In pharmacology, the term ‘bioavailability’ refers to the ability of a substance to enter a person’s system and produce its intended effects. When it comes to marijuana, being familiar with bioavailability will give you greater control over your high and your dosing methods.
Keep reading to find out how understanding bioavailability can help you to make the most of your cannabis experience!
How Does The Bioavailability of Cannabis Work?
Different methods of consuming cannabis have different bioavailability ratings. In simple terms, this means that consuming a specific amount of cannabis in one way may be significantly more effective than consuming it another way.
While the method of consumption obviously matters, in scientific terms, it is really the route of administration that determines the bioavailability of specific cannabinoids like THC and CBD. Different routes of administration affect the way in which the human body absorbs, distributes, and processes a substance. By consuming cannabis in certain ways, your body will be able to absorb more of it, and its effects will be more potent.
Why Does The Bioavailability of Cannabis Matter?
Knowing how bioavailability works will help you to get the most out of your cannabis. If you are looking to make the most of your small stash or limited cannabis funds, consuming cannabis in ways that maximize its bioavailability will help you do so.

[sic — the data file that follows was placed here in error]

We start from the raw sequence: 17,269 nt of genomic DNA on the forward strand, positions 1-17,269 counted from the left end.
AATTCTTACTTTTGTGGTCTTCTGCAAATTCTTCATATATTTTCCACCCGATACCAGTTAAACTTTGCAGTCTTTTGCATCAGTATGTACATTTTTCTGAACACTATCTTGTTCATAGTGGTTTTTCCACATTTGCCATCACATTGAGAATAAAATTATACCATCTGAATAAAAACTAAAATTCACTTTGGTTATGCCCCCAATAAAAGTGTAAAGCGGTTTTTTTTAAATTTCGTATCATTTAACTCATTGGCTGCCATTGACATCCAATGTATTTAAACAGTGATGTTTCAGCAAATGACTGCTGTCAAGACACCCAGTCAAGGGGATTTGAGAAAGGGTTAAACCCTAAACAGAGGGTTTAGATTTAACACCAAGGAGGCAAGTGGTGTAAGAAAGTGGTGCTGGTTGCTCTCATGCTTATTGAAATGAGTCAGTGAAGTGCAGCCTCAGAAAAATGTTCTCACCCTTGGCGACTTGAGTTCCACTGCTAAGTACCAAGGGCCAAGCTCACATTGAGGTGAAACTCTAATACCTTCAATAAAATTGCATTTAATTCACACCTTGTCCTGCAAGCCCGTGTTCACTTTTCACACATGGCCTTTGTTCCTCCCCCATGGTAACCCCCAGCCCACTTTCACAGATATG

For medical cannabis patients, understanding bioavailability is even more important. Choosing the correct route of administration to medicate through will give them the best chance of producing intended effects and successfully treating their symptoms.
The Bioavailability of Common Consumption Methods
The only known route of administration to have a near-perfect bioavailability rating is intravenous (IV) administration due to the fact that it enters the bloodstream immediately. However, when it comes to cannabis, IV administration is not possible, leaving us with the next best thing: vaporization.
A study from 2016 found that some commercially available vaporizers were capable of achieving bioavailability ratings of between 50% and 80%. This means that vaporization is by far the most effective consumption method for both recreational and medical consumers. When it comes to smoking, a study from 2005 found the bioavailability of inhaled cannabis smoke to be roughly 30%.
If consumed sublingually in the form of tincture, cannabis has a bioavailability of between 15%-30%. Despite their lower bioavailability, sublingual oils and tinctures hit the system very quickly. Typically, the effects of CBD and THC can be felt within a matter of seconds.
Lastly, cannabis edibles have the lowest bioavailability ratings around, clocking in at roughly 4%-5% due to the metabolism’s first-pass effect. Despite this, many health-conscious consumers still prefer to regularly consume edibles rather than potentially harmful smoke.
While sublingual tinctures and infused edibles have a lower bioavailability than smoking or vaporization, they are also safer to consume. Unlike smoke or vapor, tinctures and edibles contain no harmful carcinogens.
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